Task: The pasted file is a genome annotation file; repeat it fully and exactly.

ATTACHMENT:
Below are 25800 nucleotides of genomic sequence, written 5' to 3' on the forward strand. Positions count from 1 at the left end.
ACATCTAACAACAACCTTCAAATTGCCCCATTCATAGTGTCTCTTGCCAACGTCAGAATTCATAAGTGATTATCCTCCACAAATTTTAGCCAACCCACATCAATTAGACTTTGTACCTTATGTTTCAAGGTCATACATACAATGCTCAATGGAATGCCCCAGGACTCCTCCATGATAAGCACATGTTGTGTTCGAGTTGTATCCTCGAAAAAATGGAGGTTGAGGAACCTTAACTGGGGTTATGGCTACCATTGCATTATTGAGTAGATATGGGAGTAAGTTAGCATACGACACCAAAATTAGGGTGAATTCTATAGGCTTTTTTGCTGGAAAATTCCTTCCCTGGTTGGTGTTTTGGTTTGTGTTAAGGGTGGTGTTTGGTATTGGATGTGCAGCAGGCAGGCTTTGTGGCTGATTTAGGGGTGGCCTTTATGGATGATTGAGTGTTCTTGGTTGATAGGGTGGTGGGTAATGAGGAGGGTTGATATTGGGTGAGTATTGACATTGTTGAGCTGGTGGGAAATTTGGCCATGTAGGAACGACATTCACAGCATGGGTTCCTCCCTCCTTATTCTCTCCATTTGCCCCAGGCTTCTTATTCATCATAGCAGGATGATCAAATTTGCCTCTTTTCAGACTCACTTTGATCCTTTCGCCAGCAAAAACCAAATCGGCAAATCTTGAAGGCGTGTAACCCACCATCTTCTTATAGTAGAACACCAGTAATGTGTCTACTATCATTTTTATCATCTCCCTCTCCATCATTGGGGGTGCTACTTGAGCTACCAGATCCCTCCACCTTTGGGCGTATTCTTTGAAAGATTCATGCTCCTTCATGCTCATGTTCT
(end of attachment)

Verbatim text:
Below are 25800 nucleotides of genomic sequence, written 5' to 3' on the forward strand. Positions count from 1 at the left end.
ACATCTAACAACAACCTTCAAATTGCCCCATTCATAGTGTCTCTTGCCAACGTCAGAATTCATAAGTGATTATCCTCCACAAATTTTAGCCAACCCACATCAATTAGACTTTGTACCTTATGTTTCAAGGTCATACATACAATGCTCAATGGAATGCCCCAGGACTCCTCCATGATAAGCACATGTTGTGTTCGAGTTGTATCCTCGAAAAAATGGAGGTTGAGGAACCTTAACTGGGGTTATGGCTACCATTGCATTATTGAGTAGATATGGGAGTAAGTTAGCATACGACACCAAAATTAGGGTGAATTCTATAGGCTTTTTTGCTGGAAAATTCCTTCCCTGGTTGGTGTTTTGGTTTGTGTTAAGGGTGGTGTTTGGTATTGGATGTGCAGCAGGCAGGCTTTGTGGCTGATTTAGGGGTGGCCTTTATGGATGATTGAGTGTTCTTGGTTGATAGGGTGGTGGGTAATGAGGAGGGTTGATATTGGGTGAGTATTGACATTGTTGAGCTGGTGGGAAATTTGGCCATGTAGGAACGACATTCACAGCATGGGTTCCTCCCTCCTTATTCTCTCCATTTGCCCCAGGCTTCTTATTCATCATAGCAGGATGATCAAATTTGCCTCTTTTCAGACTCACTTTGATCCTTTCGCCAGCAAAAACCAAATCGGCAAATCTTGAAGGCGTGTAACCCACCATCTTCTTATAGTAGAACACCAGTAATGTGTCTACTATCATTTTTATCATCTCCCTCTCCATCATTGGGGGTGCTACTTGAGCTACCAGATCCCTCCACCTTTGGGCGTATTCTTTGAAAGATTCATGCTCCTTCATGCTCATGTTCT